Published: Feb 09, 2013 07:00 PM
Modified: Feb 09, 2013 05:29 PM
Durham County moves into its fourth courthouse Monday, and court officials hope the public will find dealing with Durham’s judicial system a bit more pleasant than in the past.
“If you have to go to the courthouse,” said County Commissioner Brenda Howerton, “it’s nice to feel comfortable about being there.”
Eleven stories tall, the new courthouse stands across Mangum Street from the Durham Performing Arts Center, dominating the view of downtown from the Durham Freeway. It adjoins the Durham County jail and a new, 897-space parking deck. Together, they fill a city block, forming a complex called the Durham County Judicial Center.
“It’s a beautiful building, worthy of being a courthouse,” said Chief Superior Court Judge Orlando Hudson. “It has respect pouring out of it, and that’s what you want a courthouse to be like.”
Inside the $119 million structure, daylight streams into hallways outside the courtrooms, and into the main courtrooms of Superior and District court.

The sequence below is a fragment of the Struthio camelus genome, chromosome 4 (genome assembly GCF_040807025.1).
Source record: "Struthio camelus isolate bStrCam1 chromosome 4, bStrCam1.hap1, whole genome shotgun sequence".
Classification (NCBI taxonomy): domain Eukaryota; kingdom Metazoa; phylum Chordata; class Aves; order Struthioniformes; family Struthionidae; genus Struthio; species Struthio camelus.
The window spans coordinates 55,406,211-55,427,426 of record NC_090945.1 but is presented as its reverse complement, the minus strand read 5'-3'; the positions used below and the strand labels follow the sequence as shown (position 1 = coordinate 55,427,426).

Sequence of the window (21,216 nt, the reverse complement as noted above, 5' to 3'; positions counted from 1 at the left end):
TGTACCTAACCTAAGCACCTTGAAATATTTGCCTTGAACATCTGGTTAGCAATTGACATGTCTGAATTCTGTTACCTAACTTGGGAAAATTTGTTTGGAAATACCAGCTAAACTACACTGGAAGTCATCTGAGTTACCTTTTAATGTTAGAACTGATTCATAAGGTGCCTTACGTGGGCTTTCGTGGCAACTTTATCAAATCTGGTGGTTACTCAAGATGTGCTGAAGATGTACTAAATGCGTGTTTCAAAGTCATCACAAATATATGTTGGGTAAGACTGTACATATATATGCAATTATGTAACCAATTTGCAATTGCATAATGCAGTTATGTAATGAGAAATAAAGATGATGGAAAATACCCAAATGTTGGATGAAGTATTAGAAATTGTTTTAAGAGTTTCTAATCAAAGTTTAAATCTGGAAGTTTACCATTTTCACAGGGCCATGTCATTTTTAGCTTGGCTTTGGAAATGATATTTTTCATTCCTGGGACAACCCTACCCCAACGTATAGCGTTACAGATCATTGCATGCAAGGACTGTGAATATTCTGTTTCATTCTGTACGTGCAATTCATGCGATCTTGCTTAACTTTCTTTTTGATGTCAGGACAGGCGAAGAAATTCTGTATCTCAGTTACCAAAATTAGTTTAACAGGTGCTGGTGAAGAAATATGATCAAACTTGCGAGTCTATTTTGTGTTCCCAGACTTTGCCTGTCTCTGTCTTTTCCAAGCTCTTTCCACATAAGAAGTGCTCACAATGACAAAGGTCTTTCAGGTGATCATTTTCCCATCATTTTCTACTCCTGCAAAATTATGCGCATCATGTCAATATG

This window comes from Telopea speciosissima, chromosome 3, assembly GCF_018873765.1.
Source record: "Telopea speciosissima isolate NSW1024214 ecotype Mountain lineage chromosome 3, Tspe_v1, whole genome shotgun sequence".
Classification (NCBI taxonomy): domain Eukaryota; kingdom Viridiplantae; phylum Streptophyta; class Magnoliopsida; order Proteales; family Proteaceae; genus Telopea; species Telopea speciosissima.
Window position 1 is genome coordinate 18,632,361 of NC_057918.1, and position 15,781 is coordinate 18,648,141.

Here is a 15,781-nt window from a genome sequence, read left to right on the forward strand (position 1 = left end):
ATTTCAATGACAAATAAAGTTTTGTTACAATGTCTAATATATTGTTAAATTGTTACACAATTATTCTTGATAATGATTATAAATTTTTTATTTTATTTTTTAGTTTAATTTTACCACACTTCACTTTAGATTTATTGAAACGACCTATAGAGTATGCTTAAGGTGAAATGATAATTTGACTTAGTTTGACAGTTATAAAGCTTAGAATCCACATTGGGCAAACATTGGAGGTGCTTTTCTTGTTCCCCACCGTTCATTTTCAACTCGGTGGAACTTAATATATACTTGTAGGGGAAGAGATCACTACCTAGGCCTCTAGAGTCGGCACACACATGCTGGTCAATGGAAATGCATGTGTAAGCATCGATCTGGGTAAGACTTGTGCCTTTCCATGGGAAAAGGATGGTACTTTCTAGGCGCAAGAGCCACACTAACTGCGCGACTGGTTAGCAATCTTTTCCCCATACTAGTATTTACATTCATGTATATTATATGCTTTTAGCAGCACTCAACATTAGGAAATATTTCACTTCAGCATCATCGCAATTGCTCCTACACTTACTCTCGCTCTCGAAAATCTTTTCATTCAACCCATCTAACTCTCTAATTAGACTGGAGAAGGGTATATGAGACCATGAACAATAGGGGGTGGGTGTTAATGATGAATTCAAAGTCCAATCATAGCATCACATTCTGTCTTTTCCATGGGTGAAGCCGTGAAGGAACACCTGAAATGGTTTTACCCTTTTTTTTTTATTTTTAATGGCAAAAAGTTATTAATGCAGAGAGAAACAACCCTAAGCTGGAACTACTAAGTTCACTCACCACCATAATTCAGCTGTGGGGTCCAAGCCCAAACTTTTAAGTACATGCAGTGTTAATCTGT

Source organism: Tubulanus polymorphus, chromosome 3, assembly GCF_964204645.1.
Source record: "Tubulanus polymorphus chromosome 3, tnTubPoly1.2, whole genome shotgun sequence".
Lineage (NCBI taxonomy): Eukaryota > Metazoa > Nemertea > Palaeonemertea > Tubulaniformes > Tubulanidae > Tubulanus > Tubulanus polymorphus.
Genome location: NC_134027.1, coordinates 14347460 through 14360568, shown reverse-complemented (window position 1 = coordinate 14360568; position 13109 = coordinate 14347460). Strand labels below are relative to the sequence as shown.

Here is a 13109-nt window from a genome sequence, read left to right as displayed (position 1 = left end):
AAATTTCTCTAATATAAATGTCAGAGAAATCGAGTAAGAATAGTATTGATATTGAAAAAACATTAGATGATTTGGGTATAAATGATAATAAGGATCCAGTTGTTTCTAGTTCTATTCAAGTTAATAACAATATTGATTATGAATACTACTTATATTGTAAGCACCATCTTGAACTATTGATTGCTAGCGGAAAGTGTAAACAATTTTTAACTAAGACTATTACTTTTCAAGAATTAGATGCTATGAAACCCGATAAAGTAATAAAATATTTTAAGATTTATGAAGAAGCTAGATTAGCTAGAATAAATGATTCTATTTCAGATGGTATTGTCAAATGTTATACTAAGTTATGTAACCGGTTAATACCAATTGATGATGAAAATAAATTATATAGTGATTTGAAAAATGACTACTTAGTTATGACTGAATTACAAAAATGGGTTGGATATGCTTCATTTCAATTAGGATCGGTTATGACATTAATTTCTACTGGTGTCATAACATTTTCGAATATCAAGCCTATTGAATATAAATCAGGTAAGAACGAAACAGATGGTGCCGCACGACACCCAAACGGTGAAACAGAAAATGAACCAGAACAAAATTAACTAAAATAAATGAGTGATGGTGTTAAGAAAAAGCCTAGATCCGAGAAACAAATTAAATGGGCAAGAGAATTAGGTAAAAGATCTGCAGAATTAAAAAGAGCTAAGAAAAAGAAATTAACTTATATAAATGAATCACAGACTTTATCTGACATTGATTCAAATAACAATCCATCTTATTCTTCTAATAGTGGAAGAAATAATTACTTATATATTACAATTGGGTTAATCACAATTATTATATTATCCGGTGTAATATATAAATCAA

“This is a magnificent change for anybody who has to spend all day in one,” said Chief District Court Judge Marcia Morey.
There are six high-speed public elevators, a staffed kiosk to expedite handling of routine traffic cases, wireless Internet access and what Hudson described as a “state-of-the-art” jury pool room with flat-screen TVs, lockers and coffee.
High-traffic areas such as the clerk of court offices, cashiers, civil filings office, jury pool and community corrections are on the four lower floors, with a staircase County Commissioner Ellen Reckhow said, is designed to be attractive and “encourage people to use the stairs.”
The new building will also save money, Commissioner Michael Page said, with sensor-controlled lighting, “green roofs” to control stormwater runoff, and a cistern to hold rainwater for irrigation.
Durham County was created in 1881 and built its first courthouse in 1887. That courthouse was replaced, on the same Main Street site, in 1916. That building now houses county offices, after the courts moved across the street into the Judicial Building in 1978.
By the time the Judicial Building opened, a year behind schedule, attorneys and judicial personnel were saying it was already too small. The new courthouse has 20 courtrooms, with room to expand to 27.
Reckhow said she hopes this time Durham has a courthouse that will serve for a long time to come.
District Court Judge William Marsh, after touring the building under construction last year, said it would be a “tremendous boost for morale,” and Morey said last week that it represents “a new day with our judicial system.”